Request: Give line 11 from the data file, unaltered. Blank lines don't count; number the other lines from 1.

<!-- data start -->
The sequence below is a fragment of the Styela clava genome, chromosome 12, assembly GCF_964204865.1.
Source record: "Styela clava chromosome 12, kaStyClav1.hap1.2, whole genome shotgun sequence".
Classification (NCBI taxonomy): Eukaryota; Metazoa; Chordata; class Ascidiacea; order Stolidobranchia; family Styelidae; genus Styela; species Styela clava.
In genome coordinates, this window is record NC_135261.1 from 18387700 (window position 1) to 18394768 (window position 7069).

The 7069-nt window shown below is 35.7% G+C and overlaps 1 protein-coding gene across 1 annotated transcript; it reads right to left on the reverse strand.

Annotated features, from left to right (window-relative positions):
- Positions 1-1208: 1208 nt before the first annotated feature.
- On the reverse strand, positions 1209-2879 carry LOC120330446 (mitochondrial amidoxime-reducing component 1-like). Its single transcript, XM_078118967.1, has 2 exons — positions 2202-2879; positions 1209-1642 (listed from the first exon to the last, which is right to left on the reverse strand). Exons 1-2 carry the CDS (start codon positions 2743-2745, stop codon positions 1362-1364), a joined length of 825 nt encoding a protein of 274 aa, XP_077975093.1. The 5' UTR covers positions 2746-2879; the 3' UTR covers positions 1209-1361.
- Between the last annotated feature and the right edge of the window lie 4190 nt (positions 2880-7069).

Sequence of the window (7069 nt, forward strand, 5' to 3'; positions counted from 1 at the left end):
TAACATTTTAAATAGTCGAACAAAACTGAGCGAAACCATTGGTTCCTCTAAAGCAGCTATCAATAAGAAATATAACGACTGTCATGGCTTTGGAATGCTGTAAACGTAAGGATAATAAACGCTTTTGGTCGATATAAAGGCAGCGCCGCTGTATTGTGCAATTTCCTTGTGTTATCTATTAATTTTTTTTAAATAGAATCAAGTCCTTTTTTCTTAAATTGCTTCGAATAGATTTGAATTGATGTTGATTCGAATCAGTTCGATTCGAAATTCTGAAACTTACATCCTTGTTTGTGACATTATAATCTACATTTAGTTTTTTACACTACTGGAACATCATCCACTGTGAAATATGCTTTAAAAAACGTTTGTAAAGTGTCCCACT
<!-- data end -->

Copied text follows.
TAACATTTTAAATAGTCGAACAAAACTGAGCGAAACCATTGGTTCCTCTAAAGCAGCTATCAATAAGAAATATAACGACTGTCATGGCTTTGGAATGCTGTAAACGTAAGGATAATAAACGCTTTTGGTCGATATAAAGGCAGCGCCGCTGTATTGTGCAATTTCCTTGTGTTATCTATTAATTTTTTTTAAATAGAATCAAGTCCTTTTTTCTTAAATTGCTTCGAATAGATTTGAATTGATGTTGATTCGAATCAGTTCGATTCGAAATTCTGAAACTTACATCCTTGTTTGTGACATTATAATCTACATTTAGTTTTTTACACTACTGGAACATCATCCACTGTGAAATATGCTTTAAAAAACGTTTGTAAAGTGTCCCACT